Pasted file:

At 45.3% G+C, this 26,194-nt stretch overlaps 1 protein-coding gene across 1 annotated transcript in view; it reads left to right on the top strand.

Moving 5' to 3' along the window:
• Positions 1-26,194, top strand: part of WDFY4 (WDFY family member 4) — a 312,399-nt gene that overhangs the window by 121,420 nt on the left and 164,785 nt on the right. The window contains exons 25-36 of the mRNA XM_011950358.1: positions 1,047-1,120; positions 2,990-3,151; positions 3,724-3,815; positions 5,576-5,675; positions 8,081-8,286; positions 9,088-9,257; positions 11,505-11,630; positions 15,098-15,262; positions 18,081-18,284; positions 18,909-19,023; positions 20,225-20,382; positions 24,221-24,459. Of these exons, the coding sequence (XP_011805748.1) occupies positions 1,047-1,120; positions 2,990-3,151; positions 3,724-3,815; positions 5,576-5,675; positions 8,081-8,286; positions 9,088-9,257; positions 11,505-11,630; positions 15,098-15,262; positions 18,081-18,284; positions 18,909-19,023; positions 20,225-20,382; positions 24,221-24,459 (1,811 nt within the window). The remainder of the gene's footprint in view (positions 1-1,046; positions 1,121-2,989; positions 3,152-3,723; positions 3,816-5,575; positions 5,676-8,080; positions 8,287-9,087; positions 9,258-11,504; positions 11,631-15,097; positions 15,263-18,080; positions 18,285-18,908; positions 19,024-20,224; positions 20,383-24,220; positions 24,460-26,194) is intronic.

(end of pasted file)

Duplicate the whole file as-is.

At 45.3% G+C, this 26,194-nt stretch overlaps 1 protein-coding gene across 1 annotated transcript in view; it reads left to right on the top strand.

Moving 5' to 3' along the window:
• Positions 1-26,194, top strand: part of WDFY4 (WDFY family member 4) — a 312,399-nt gene that overhangs the window by 121,420 nt on the left and 164,785 nt on the right. The window contains exons 25-36 of the mRNA XM_011950358.1: positions 1,047-1,120; positions 2,990-3,151; positions 3,724-3,815; positions 5,576-5,675; positions 8,081-8,286; positions 9,088-9,257; positions 11,505-11,630; positions 15,098-15,262; positions 18,081-18,284; positions 18,909-19,023; positions 20,225-20,382; positions 24,221-24,459. Of these exons, the coding sequence (XP_011805748.1) occupies positions 1,047-1,120; positions 2,990-3,151; positions 3,724-3,815; positions 5,576-5,675; positions 8,081-8,286; positions 9,088-9,257; positions 11,505-11,630; positions 15,098-15,262; positions 18,081-18,284; positions 18,909-19,023; positions 20,225-20,382; positions 24,221-24,459 (1,811 nt within the window). The remainder of the gene's footprint in view (positions 1-1,046; positions 1,121-2,989; positions 3,152-3,723; positions 3,816-5,575; positions 5,676-8,080; positions 8,287-9,087; positions 9,258-11,504; positions 11,631-15,097; positions 15,263-18,080; positions 18,285-18,908; positions 19,024-20,224; positions 20,383-24,220; positions 24,460-26,194) is intronic.